A good fight on judges does nothing but energise our base. Right now our folks are feeling a little flat. They need a reason to get engaged, and fights over judges will do that.

The battle over political appointments to the bench is likely to come to a head in the near future when the Senate considers the nomination to a Circuit Court (the equivalent of our Federal Court) of Terence W Boyle. His nomination is bitterly opposed by Democrats because many of his decisions in civil rights and disability cases have been profoundly conservative and have been overturned on appeal.

What’s more, his case is complicated by accusations that he has decided cases in which he has had a financial interest.

The Democrats can block the appointment by filibustering debate in the Senate. All they have to do is muster the political courage to do so. On the Democrat side, unfortunately, this is a quality in very short supply.

In the above cases, the political controversies are played out within the framework of the US Constitution. What has become much more worrying is the Bush Administration’s propensity to take political action quite outside the constitution.

Its argument that the guarantees provided by the Constitution do not apply to inmates at Guantánamo Bay is the most evident instance of this and David Hicks, languishing there, now for his fifth year, is an immediate consequence of this position.

Unfortunately, there are many other examples. The Administration has proposed that torture (broadly defined) of terrorist suspects is permissible, despite a law passed by Congress to the contrary. It acts on this proposition by the issue of what is known as a Presidential ‘signing statement’. This statement simply declares that the Administration’s interpretation of the relevant law differs from that of the Congress and that, in consequence, it is not bound by that legislation. Some 750 such signing statements have been issued since 9/11.

Another example of extra-Constitutional action, is the Bush team’s widespread surveillance of American citizens, which it justifies by declaring it is on a ‘war footing’, and the President is, therefore, acting as ‘Commander in Chief’.

This secret surveillance has only recently come to light. There are two programs. In the domestic eavesdropping program, the National Security Agency listens in on calls between American citizens and people overseas that the NSA believes may be involved in terrorist activity.

In the second program, which involves ‘data-mining’ telephone records, intelligence agencies obtain from telephone companies the records of all calls, domestic and international. The content of the calls is not monitored but the computer records are analysed to determine whether any pattern with respect to terrorism related communications can be established.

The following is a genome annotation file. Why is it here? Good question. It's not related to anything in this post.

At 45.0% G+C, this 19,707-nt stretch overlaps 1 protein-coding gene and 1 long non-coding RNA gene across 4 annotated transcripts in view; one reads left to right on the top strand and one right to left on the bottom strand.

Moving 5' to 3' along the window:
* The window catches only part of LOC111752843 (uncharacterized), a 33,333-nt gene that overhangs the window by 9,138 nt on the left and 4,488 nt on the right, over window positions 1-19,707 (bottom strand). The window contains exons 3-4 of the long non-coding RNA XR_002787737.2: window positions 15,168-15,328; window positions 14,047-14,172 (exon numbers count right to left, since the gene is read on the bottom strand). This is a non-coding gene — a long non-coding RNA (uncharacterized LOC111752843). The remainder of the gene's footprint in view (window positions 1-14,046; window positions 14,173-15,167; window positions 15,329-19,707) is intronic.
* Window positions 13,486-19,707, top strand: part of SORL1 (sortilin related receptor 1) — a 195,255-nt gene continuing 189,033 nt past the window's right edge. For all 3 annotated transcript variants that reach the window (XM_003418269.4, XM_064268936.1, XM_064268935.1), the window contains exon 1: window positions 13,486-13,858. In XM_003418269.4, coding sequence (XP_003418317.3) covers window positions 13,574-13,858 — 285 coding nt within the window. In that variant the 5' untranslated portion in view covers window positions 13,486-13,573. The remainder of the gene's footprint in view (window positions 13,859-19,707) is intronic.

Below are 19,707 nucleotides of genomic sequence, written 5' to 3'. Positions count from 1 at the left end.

These programs not only run counter to the Foreign Intelligence Surveillance Act‘s provision outlawing any such surveillance without a warrant, they also infringe upon Americans’ constitutionally guaranteed right to privacy.

The existence of these programs, and their legal difficulties, would never have been known had the New York Times not published an article exposing the issue about the absence of judicial warrant. The Attorney-General, Alberto Gonzales, has now said that he may prosecute the NY Times under legislation passed early last century forbidding the public exposure of intelligence activity.

Most recently, new details of the Administration’s ‘extraordinary rendition’ program have come to light following the release of an European Union report into the practice. ‘Rendition’ involves the CIA kidnapping terror suspects and flying them to co-operative third countries, where they may be interrogated and, perhaps, tortured in a way that would be clearly constitutionally impermissible in America.

The report, by Dick Marty on behalf of the Council of Europe, criticises the US, in the context of the ‘War on Terror’, for developing new legal concepts that have left hundreds of terror suspects deprived of their liberty outside US territory but under US control and denied them any access to their fundamental human rights. This legal approach he concludes is:

Utterly alien to the European tradition and sensibility, and is clearly contrary to the European Convention on Human Rights and the Universal Declaration on Human Rights.

If rendition occurred in the US, it would also be contrary to the entire thread of American constitutionalism.

One hopes that this issue, like that of the Guantánamo detainees, will find its way in time to the US Supreme Court for adjudication.

But who was it that appointed those judges?

Launched in 2004, New Matilda is one of Australia's oldest online independent publications. It's focus is on investigative journalism and analysis, with occasional smart arsery thrown in for reasons of sanity. New Matilda is owned and edited by Walkley Award and Human Rights Award winning journalist Chris Graham.